REAGERA – Responding to Elder Abuse in Geriatric Care


In international studies and Swedish reports about 15% of older women and men report that they have been subjected to emotional, physical, sexual, financial abuse or neglect. The perpetrator is most often reported to be an intimate partner, other relatives or staff working in long-term care.

Only a few studies explore older adults own experience of being exposed to abuse. Elder abuse is strongly associated with ill-health, but the abuse is often unknown to care givers. Health care professionals are reluctant to ask questions due to lack of training, time constraints, and fear of offending the patient. Using a screening instrument as a tool to identify older adults subjected to abuse has been suggested, but a validated instrument in Swedish has been lacking. Also, little is known about what kind of interventions older adults themselves want.

The long-term goal of the REAGERA (Responding to Elder Abuse in GERiAtric care) project is to improve the identification of abused older adults and the response given to them within the health care system. Data collection took place in 2018 and the results have inspired two new research project; one in which abusive experiences among people living with dementia is investigated and one in which the effects of an educational intervention for health care professionals about elder abuse is evaluated.

Specific aims

• Study 1: Investigate health care professionals’ preparedness to identify and handle elder abuse among patients
• Study 2: Validate a screening instrument for elder abuse.
• Study 3: Explore victims’ experiences of elder abuse.
• Study 4: Explore preferred intervention for elder abuse among victims.

In study 1 health care professionals responded to a questionnaire about their own experience of speaking with older patients subjected to different forms of abuse. Only about half of respondent had ever spoken to an older patient about abuse. A high sense of professional responsibility to ask questions about abuse and being less concerned about inflicting damage to the therapeutic relationship were significantly associated with having experiences of speaking to older patients about abuse. The results have been published in two different articles; one describing the questionnaire used, and one describing the results of the study.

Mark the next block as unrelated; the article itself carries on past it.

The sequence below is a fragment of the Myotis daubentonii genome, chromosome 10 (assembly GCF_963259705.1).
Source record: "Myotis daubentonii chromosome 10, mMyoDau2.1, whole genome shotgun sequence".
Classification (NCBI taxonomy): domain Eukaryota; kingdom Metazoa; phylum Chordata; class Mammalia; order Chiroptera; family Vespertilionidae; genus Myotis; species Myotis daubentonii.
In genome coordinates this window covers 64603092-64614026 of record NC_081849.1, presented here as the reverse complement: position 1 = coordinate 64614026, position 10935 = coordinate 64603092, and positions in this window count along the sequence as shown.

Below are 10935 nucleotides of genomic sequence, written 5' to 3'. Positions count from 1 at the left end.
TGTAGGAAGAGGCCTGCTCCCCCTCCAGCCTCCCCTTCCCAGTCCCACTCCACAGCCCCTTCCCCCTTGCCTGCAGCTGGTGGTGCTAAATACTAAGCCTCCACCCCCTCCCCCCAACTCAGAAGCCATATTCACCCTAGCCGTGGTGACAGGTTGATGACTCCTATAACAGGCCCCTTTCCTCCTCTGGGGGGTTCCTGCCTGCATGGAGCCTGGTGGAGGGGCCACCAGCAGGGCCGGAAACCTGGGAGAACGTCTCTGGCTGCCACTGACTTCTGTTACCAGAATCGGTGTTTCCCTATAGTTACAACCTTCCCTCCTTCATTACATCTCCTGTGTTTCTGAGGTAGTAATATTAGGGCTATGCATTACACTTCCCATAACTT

In study 2 a screening instrument (REAGERA-S) was tested among Swedish speaking in-hospital patients, age 65 years and older who were cognitively and physically well enough to participate in the study. The results were satisfactory: sensitivity for life-time abuse was 72% and for elder abuse 88%. More about REAGERA-S and the validation results can be found here.

REAGERA-S is freely available and the English translation can be downloaded here. Though the instrument so far has only been validated in Swedish, it has also been translated to Arab, Bosnian, Farsi, French, Croatian, Polish, Serbian, Somali and Spanish. If you wish to take part of one of the translations, use the instrument on a regular basis or use it for research, please contact the copyright holder Johanna Simmons.

Among those participating in the REAGERA study 41% reported any life-course experiences of abuse and 18% reported abusive experiences since the age of 65. Reporting abusive experiences before the age of 65 was the only background factor significantly associated with elder abuse and reporting abusive experiences both before and after the age of 65 was associated with several indicators of mental ill-health. Details concerning the prevalence of abuse and associated factors can be found in this publication.

In study 3 and 4, qualitative interviews were conducted with older men and women and the results have been published in two different articles; one exploring the experience of elder abuse and one exploring how the older adults had managed their abusive experiences, including the kind of help they had received or whished that they had received. Previous life-course experiences, both positive and negative, as well as vulnerability due to ageing or diseases and dependence on others for activities in daily living, were important factors influencing the experience of elder abuse. In part the older adults used self-reliant coping strategies to manage their abusive experiences, but they had often also sought help from formal or informal helpers. Health care professionals could play an important role in facilitating help-seeking and one of the most expressed needs was simply someone to talk to about the abusive experiences.

This project was funded by the Swedish Crime Victim Fund and Region Östergötland.

REAGERA-logo-eng Photo credit: Nicolina Wiklund